At this time the papacy was undergoing massive endeavors to gain control of all religious activities. Christian society, they maintained, must be organized under the pope, and guarded against all possibility of error by the presence of Peter perpetually present in his successors, the bishops of Rome. (Shelley, Church History in Plain Language, p. 182)
Pope Gregory VII (1073) successfully asserted the absolute papal power over the Church. It was he who declared that "the pope can be judged by no one, the Roman church has never erred and never will err till the end of time; the Roman church was founded by Christ alone; the pope alone can depose and restore bishops; he alone can make new laws, set up new bishoprics....he alone can revise his judgments; his legates...(A Concise History of the Catholic Church, p. 112)
The movement was to "free" the entire church from secular control and make everything subject to the pope. Gregory insisted that the church was above the state. It was Gregory who humiliated the German emperor Henry VI making him stand barefoot in the snow for three days begging for forgiveness.
During this time we see a Queen in Scotland named Margaret, wife of King Malcolm III Canmore (1057-1093). Raised in the Hungarian court, she promoted, in conformity with the Gregorian reform, the interests of the church. She was later granted Saint hood by Pope Innocent IV in 1250 for her great benefactions to the church.
In the book (Turgot, Life of Saint Margaret, p. 49) we read:
"It was another custom of theirs (people of Scotland) to neglect the reverence due to the Lord's day, by devoting themselves to every kind of worldly business upon it, just as they did upon other days. That this was contrary to the law, she (Queen Margaret) proved to them as well by reason as by authority. Let us venerate the Lord's day,' said she, because of the resurrection of our Lord, which happened upon that day, let us no longer do servile works upon it.....Her next point was that they did not duly reverence the Lord's day, but in this latter instance they seemed to have followed a custom of which we find traces in the early Church of Ireland, by which they held Saturday to be the Sabbath on which they rested from all their labours." (See also Skene, Celtic Scotland, Vol. 2, p. 349)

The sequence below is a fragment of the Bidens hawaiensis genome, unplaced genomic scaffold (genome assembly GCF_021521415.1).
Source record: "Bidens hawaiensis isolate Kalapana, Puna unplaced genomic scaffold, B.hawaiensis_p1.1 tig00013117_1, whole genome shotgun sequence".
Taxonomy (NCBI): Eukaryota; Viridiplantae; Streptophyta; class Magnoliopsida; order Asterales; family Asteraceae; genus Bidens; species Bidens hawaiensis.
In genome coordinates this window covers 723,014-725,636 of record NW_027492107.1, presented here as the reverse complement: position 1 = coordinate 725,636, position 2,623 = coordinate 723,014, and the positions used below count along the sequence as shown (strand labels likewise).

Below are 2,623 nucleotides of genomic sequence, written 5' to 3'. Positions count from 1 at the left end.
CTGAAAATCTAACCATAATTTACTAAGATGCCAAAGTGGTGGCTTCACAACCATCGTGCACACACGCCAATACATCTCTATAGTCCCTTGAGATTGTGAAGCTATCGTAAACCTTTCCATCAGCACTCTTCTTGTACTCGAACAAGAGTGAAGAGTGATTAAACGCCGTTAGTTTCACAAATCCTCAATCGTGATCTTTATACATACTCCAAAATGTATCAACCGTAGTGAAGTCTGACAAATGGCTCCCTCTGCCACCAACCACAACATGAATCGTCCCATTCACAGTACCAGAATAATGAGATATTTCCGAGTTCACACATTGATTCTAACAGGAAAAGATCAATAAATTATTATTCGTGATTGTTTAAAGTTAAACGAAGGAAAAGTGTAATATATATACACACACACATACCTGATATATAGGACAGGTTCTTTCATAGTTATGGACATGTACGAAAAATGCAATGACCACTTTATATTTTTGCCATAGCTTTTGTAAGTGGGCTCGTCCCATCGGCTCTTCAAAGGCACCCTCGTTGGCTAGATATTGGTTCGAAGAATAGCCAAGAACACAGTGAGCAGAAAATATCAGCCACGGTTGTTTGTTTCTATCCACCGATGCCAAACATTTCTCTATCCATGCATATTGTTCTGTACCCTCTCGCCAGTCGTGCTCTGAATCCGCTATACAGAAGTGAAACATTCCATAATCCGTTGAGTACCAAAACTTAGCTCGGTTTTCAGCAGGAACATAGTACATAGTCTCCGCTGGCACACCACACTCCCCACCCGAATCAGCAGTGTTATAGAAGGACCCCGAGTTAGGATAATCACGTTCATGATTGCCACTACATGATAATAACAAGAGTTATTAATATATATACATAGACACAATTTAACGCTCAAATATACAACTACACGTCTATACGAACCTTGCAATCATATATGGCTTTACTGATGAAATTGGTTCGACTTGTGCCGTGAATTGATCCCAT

(Barnett, Margaret of Scotland: Queen and Saint, p, 97) writes: "In this matter the Scots had perhaps kept up the traditional usage of the ancient Irish Church which observed Saturday instead of Sunday as the day of rest." (Lewis, Seventh Day Baptists in Europe and America, Vol. 1 p. 29) says "There is much evidence that the Sabbath prevailed in Wales universally until A.D. 1115, when the first Roman bishop was seated at St. Davis's. The old Welsh Sabbath keeping churches did not even then altogether bow the knee to Rome, but fled to their hiding places."
But the worst was still to come for Ireland. The total ruin of Patrick's church.
In 1156 Pope Adrian issued to King Henry II of England a bull authorizing him to invade Ireland. It was Dermot of Leinster, a man from Ireland itself, that carried out the dreadful order. Because of his cruelty as a chief, the people of Leinster had driven him out of Ireland. Blinded with revenge he aligned himself with the Norman King of England, Henry II and the Pope of Rome who had already resolved upon the destruction of Ireland.
Why would Rome want the invasion of Ireland?
We will refer frequently throughout the remainder of this webpage to (Lawrence, Historical Studies pp. 360-392 written in 1876,) in which we find the full story.
"The chief boast of Ireland was its independence...Christianity, in its purer form, came to Ireland about the middle of the fifth century....In the year 432 there were no images, nor crucifixes, no pompous ritual, no spiritual despotism, no moral corruption emanating from Rome....Patrick, therefore, the humble slave and missionary, brought to Ireland the simple elements of an apostolic faith..not the Romish practices..Ireland became a Christian country renowned for its intelligence, its pious genius, and its missionary zeal....Avarice and priestly pride were unknown to the successors of Patrick. Their doctrines were from the study of the Scriptures..."
"The Irish bishops firmly maintained their independence against the constant menaces of popes or councils; would consent to hold no intercourse with the Court of Rome; denied its claim to the right of ordination and consecrated each other by a simple laying on of hands; rejected the worship of images, the adoration of Mary, the infallibility of the pope, and in all their schools and colleges persisted in a free study of the Scriptures. They inculcated and exercised a general liberty of conscience founded upon the wide education of the people. The honesty, simplicity, and pious zeal of the Irish teachers were recognized by their opponents.